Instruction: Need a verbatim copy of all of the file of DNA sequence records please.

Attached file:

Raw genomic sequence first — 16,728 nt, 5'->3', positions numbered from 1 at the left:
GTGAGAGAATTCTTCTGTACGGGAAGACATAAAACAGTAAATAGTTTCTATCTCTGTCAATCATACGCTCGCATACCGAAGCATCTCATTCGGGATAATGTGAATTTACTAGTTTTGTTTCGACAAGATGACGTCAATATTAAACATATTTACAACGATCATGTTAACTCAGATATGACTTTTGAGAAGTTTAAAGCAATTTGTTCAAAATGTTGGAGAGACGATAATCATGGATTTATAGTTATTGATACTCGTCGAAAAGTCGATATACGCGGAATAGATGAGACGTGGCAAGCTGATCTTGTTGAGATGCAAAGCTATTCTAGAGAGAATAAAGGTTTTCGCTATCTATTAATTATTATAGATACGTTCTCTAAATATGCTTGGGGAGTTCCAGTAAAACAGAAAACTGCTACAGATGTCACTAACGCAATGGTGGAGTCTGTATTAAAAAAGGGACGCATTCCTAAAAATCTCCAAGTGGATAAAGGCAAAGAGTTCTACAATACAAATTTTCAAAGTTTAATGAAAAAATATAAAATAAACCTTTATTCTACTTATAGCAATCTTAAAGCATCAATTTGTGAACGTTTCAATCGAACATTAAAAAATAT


Raw genomic sequence first — 16,728 nt, 5'->3', positions numbered from 1 at the left:
GTGAGAGAATTCTTCTGTACGGGAAGACATAAAACAGTAAATAGTTTCTATCTCTGTCAATCATACGCTCGCATACCGAAGCATCTCATTCGGGATAATGTGAATTTACTAGTTTTGTTTCGACAAGATGACGTCAATATTAAACATATTTACAACGATCATGTTAACTCAGATATGACTTTTGAGAAGTTTAAAGCAATTTGTTCAAAATGTTGGAGAGACGATAATCATGGATTTATAGTTATTGATACTCGTCGAAAAGTCGATATACGCGGAATAGATGAGACGTGGCAAGCTGATCTTGTTGAGATGCAAAGCTATTCTAGAGAGAATAAAGGTTTTCGCTATCTATTAATTATTATAGATACGTTCTCTAAATATGCTTGGGGAGTTCCAGTAAAACAGAAAACTGCTACAGATGTCACTAACGCAATGGTGGAGTCTGTATTAAAAAAGGGACGCATTCCTAAAAATCTCCAAGTGGATAAAGGCAAAGAGTTCTACAATACAAATTTTCAAAGTTTAATGAAAAAATATAAAATAAACCTTTATTCTACTTATAGCAATCTTAAAGCATCAATTTGTGAACGTTTCAATCGAACATTAAAAAATAT